I push-broomed long swaths of melting ice and snow off the deck last Tuesday morning and cleared the driveway. By noon, bright sunshine, warmer temperatures, and steady winds finished the job, and Keith and I were able to run errands before the next incoming storm.
Swish. Crunch. Pitch. Muscle memory from my Connecticut childhood. And reflecting on winters with my parents.
Mother died a year ago last Tuesday. She made good use of her ninety-six years on earth. But, as with all of us in life, she won some and lost some along the way.
Two weeks ago, I reviewed the movie Critical Thinking, the story of the 1998 Miami Jackson High School chess team, the first inner-city team to win the U.S. National Chess Championship. The players won many games—and lost some, too. And though winning was obviously the goal, understanding loss was just as important.
There are three ways to lose a chess game: getting checkmated, resigning to your opponent, or running out of time. All are equally scored as zero points no matter how many moves in the game. If you lose on time, however, it doesn’t matter if you were about to win or be checkmated. In chess, everyone is given the same amount of time—a question that plays into the end of the movie—and a loss is a loss.
Except that losing on time when you’re in a good position means you’ve mismanaged your time.
Some players feel more comfortable losing on time rather than risking bad moves and being outplayed. Maybe they tell themselves they would have won but for that darn clock. But if they run out of time, they lose the chance to win—and perhaps more importantly, to learn from the game, win or lose. In essence, by not trying, not venturing, or not moving—or deliberating too long and moving too slowly—we miss opportunities. We beat ourselves.
If I’d had more time, I could have gotten that job, we tell ourselves and others, or dated my heartthrob or finished writing my book.
In an Ash Wednesday blog posted on Mockingbird, Jason Micheli quoted Janet Malcolm from her book In the Freud Archives: “There are few among us who do not resist self-knowledge. We are all perpetually smoothing and rearranging reality to conform to our wishes; we lie to others and ourselves constantly, unthinkingly. When, occasionally — and not by dint of our own efforts but the under the pressure of external events — we are forced to see things as they are, we are like naked people in a storm.”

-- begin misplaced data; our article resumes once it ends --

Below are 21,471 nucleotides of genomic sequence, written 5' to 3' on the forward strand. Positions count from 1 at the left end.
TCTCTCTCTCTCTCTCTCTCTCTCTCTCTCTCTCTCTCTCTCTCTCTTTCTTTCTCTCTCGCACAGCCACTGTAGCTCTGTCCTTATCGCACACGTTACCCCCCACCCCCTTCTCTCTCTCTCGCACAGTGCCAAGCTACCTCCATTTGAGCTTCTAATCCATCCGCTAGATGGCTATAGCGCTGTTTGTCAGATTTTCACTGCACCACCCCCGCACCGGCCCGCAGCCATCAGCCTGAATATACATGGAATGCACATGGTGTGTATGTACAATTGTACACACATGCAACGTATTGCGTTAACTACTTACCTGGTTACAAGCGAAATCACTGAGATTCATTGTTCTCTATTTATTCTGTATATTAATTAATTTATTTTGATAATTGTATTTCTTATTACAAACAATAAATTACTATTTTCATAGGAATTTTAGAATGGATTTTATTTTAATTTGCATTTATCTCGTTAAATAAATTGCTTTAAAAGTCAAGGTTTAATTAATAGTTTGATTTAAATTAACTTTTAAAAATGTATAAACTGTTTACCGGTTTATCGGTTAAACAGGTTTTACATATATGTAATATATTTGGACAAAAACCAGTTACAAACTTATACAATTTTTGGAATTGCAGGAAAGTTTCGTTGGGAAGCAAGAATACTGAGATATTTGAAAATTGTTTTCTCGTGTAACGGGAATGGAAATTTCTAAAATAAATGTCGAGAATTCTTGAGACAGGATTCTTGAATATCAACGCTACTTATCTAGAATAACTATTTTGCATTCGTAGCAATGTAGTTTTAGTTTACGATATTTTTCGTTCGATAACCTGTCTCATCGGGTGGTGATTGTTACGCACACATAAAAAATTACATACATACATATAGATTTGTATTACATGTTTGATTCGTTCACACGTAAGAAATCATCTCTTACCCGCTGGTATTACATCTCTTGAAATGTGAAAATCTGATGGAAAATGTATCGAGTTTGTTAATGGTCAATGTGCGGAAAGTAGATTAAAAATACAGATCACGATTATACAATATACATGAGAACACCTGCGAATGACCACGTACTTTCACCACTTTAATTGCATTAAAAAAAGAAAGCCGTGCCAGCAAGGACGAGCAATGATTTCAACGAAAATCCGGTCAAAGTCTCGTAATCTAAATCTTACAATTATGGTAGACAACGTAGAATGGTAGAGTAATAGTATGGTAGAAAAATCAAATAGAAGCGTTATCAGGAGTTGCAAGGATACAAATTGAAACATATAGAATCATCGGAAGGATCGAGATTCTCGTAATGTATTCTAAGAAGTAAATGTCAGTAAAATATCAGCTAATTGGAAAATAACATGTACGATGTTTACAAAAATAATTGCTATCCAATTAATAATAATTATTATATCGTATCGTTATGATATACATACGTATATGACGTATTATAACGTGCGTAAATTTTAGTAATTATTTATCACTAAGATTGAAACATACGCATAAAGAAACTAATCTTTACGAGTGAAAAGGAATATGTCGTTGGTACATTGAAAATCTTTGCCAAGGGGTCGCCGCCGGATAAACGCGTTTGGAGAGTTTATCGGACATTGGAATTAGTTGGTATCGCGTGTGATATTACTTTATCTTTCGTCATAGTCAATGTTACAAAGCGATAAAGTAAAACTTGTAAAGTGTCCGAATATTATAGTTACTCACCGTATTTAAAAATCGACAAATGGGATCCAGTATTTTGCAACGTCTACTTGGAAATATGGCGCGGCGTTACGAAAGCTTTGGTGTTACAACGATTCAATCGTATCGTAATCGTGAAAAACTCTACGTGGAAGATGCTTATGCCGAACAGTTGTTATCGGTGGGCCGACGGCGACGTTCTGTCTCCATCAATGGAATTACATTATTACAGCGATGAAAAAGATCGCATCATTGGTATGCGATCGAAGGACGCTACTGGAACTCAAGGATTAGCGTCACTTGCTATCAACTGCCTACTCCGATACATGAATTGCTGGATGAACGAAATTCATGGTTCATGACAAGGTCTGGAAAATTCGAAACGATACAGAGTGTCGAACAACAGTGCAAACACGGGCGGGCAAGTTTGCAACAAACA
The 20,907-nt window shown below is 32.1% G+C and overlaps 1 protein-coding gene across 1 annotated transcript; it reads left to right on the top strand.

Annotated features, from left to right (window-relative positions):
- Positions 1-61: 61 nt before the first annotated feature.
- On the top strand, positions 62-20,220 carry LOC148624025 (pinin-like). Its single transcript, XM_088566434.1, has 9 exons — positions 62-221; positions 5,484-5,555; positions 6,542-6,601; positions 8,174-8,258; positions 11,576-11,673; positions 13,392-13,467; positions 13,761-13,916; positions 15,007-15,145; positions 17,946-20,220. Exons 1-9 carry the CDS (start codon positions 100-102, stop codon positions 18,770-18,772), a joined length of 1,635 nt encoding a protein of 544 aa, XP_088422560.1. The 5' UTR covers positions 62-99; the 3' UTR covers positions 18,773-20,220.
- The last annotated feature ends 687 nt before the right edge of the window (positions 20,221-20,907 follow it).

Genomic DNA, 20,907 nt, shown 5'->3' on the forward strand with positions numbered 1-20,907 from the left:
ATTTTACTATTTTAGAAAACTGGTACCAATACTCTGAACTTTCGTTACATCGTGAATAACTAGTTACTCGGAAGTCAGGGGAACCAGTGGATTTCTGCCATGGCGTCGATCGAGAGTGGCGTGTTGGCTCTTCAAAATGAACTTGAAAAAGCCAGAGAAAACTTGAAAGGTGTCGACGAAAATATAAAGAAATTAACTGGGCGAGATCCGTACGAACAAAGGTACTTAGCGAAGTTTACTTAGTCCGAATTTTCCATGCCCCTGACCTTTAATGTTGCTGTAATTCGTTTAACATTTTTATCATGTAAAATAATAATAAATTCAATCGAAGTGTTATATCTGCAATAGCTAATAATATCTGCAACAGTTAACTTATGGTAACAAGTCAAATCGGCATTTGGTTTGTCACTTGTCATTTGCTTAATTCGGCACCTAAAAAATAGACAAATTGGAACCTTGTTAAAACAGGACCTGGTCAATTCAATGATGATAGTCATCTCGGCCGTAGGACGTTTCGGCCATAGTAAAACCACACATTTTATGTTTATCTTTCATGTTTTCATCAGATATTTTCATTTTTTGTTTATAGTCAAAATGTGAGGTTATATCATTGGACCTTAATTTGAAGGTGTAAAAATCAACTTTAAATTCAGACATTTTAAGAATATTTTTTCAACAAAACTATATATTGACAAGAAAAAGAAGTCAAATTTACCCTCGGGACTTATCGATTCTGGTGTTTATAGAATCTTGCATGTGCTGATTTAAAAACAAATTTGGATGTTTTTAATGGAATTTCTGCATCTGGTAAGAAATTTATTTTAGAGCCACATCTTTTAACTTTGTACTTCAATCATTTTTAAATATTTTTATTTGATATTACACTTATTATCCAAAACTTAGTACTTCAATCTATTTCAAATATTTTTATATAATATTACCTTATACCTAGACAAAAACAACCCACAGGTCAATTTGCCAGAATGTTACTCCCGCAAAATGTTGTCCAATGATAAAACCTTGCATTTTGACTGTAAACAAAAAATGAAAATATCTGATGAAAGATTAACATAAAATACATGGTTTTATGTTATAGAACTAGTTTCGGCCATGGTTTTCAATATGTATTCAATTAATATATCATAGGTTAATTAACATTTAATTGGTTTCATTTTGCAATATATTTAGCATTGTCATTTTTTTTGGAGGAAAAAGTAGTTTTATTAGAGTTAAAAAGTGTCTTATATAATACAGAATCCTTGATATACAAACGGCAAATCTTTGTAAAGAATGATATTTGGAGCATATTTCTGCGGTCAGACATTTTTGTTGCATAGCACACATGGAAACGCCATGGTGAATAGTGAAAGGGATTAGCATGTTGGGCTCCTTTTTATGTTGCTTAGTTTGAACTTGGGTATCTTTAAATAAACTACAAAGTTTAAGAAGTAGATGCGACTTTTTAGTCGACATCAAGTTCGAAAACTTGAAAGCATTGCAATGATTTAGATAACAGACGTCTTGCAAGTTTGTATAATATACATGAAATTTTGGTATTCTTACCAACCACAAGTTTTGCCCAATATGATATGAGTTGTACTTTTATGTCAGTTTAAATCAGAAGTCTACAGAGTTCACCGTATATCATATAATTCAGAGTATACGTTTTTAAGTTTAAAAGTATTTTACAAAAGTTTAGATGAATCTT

Ashes to ashes, dust to dust—the truth. But Ash Wednesday is not really about our mortality, Micheli writes, it is about our sin. When the much-awaited Messiah came to earth, we crucified him. That’s the naked truth.
Micheli: “In his inaugural address, speaking about the violent insurrection on the Capitol, President Biden stated, ‘This is not us. This is not who we are. This is not who we are as Americans.’ With the help of the prophet David, Christians are those people who say, ‘No, Joe, that’s exactly who we all are.’”
When naked in the storm of his own sin, King David stared at the unvarnished reality of his bad moves. He confessed his sins and asked for mercy, “According to your steadfast love….” (Psalm 51) We like David can embrace our true selves and confess our sins. Because we know God is forgiving and our time is finite: life will end. And we can lose or win by our actions or simply lose on time.
Lent. Forty finite days to learn more about ourselves. Thanks to God’s grace and mercy.
Several inches of snow, sleet, and freezing rain fell on Thursday. I waited until the temperature rose above freezing on Friday and Saturday afternoons to push-broom the deck and clear the driveway. Building Lenten muscle memory: seeing things as they are.
This morning, sleet and freezing rain are falling again. After the rain quits and the temperature rises, I’ll be out clearing the driveway, walkways and deck, tackling that stubborn lump of ice below the dining room greenhouse windows. Building more muscle memory: seeing the truth about my stubborn self.
With God’s help, I’ll sweep away self-deception to reveal my true self. And make good use of the time I’ve been given.
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